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Netflix struck gold with ‘The Queen’s Gambit,’ and now guess which iPhone app is all the rage

Fancy a game of chess? You’re not alone.

Netflix struck gold with ‘The Queen’s Gambit,’ and now guess which iPhone app is all the rage
Marcin Dorocinski as Vasily Borgov (left) and Anya Taylor-Joy as Beth Harmon in The Queen’s Gambit [photo: Phil Bray/Netflix]
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Netflix just figured out a new way to keep its viewers in check.

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The streaming service has sparked a renewed interest in chess after the success of its buzzy drama miniseries The Queen’s Gambit, which stars Anya Taylor-Joy as a troubled prodigy who takes the chess world by storm in the 1960s.

Downloads for Chess.com’s app have skyrocketed in the United States since the series debuted last month, according to new data from App Annie. Among strategy games on the iPhone, the app has jumped to No. 3 in the United States and No. 2 in the U.K., the data shows. Among all games in the United States, the “Chess” app rose 256 spots since the series debuted. It’s now No. 62.

Oddly, the iPhone version of the app seems to have benefited much more than the Android version. In November so far, new “Chess” accounts on iOS are outpacing those on Android by 61%, a rep from Chess.com tells me. Normally, the two versions track about the same.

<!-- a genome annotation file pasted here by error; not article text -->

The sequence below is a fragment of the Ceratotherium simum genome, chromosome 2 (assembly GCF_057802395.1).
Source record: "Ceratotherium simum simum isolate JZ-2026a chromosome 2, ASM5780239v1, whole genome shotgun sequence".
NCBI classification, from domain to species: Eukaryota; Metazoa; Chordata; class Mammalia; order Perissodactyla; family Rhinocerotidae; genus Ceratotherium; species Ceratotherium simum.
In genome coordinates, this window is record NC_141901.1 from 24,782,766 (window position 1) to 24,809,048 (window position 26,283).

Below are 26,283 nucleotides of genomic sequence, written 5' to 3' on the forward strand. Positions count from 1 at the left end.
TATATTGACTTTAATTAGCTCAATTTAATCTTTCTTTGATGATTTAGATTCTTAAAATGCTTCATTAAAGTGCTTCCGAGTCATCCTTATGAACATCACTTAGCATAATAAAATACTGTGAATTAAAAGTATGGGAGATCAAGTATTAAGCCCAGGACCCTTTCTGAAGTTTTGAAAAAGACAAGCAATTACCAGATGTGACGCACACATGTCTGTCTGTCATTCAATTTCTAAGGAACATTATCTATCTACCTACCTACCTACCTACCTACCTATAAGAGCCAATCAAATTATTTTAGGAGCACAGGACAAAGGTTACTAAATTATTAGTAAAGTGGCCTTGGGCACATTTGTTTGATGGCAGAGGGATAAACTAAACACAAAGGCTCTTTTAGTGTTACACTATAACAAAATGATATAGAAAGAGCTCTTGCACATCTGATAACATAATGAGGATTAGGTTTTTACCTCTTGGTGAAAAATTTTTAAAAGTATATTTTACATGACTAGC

The popularity of chess has, of course, ebbed and flowed over the last 1,500 years. By some accounts, the game dipped in popularity in the late 20th century following Bobby Fischer’s 1970s heyday, at least in the United States. But COVID-fueled lockdowns have been good for the game. Over the last several months, as homebound people around the world have sought out new diversions, online chess tournaments have emerged as an increasingly popular spectator sport.

The Queen’s Gambit was based on a novel and written with a one-and-done story arc, and so far no plans for a second season have been announced. That means the bump in interest is likely to be a fleeting one for chess unless the creators can figure out a way to milk the idea.

Your move, Netflix.

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This post has been updated with additional data. 

About the author

Christopher Zara is a senior staff news editor for Fast Company and obsessed with media, technology, business, culture, and theater. Before coming to FastCo News, he was a deputy editor at International Business Times, a theater critic for Newsweek, and managing editor of Show Business magazine

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